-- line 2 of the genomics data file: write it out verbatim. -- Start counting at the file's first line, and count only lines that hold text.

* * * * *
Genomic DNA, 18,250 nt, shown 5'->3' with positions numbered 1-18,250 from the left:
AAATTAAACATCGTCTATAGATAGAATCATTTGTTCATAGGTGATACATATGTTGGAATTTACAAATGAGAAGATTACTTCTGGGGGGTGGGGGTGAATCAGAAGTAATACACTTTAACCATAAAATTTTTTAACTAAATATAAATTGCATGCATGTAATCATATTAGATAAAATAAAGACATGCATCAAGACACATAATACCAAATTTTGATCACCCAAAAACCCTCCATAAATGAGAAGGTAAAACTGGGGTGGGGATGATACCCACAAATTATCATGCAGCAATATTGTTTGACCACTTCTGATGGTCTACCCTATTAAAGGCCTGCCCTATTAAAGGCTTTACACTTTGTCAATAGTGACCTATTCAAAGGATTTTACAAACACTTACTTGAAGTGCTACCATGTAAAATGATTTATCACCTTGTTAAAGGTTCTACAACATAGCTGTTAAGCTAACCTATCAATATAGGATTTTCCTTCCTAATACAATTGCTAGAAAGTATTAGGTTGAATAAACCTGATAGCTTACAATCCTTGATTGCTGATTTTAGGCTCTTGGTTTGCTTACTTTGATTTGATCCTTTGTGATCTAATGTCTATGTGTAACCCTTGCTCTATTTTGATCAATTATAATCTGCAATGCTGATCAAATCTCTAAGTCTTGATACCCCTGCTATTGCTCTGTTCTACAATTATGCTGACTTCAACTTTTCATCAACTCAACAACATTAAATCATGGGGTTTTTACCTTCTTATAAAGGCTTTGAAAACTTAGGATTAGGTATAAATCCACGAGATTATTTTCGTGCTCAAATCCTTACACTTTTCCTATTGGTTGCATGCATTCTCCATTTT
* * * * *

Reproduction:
AAATTAAACATCGTCTATAGATAGAATCATTTGTTCATAGGTGATACATATGTTGGAATTTACAAATGAGAAGATTACTTCTGGGGGGTGGGGGTGAATCAGAAGTAATACACTTTAACCATAAAATTTTTTAACTAAATATAAATTGCATGCATGTAATCATATTAGATAAAATAAAGACATGCATCAAGACACATAATACCAAATTTTGATCACCCAAAAACCCTCCATAAATGAGAAGGTAAAACTGGGGTGGGGATGATACCCACAAATTATCATGCAGCAATATTGTTTGACCACTTCTGATGGTCTACCCTATTAAAGGCCTGCCCTATTAAAGGCTTTACACTTTGTCAATAGTGACCTATTCAAAGGATTTTACAAACACTTACTTGAAGTGCTACCATGTAAAATGATTTATCACCTTGTTAAAGGTTCTACAACATAGCTGTTAAGCTAACCTATCAATATAGGATTTTCCTTCCTAATACAATTGCTAGAAAGTATTAGGTTGAATAAACCTGATAGCTTACAATCCTTGATTGCTGATTTTAGGCTCTTGGTTTGCTTACTTTGATTTGATCCTTTGTGATCTAATGTCTATGTGTAACCCTTGCTCTATTTTGATCAATTATAATCTGCAATGCTGATCAAATCTCTAAGTCTTGATACCCCTGCTATTGCTCTGTTCTACAATTATGCTGACTTCAACTTTTCATCAACTCAACAACATTAAATCATGGGGTTTTTACCTTCTTATAAAGGCTTTGAAAACTTAGGATTAGGTATAAATCCACGAGATTATTTTCGTGCTCAAATCCTTACACTTTTCCTATTGGTTGCATGCATTCTCCATTTT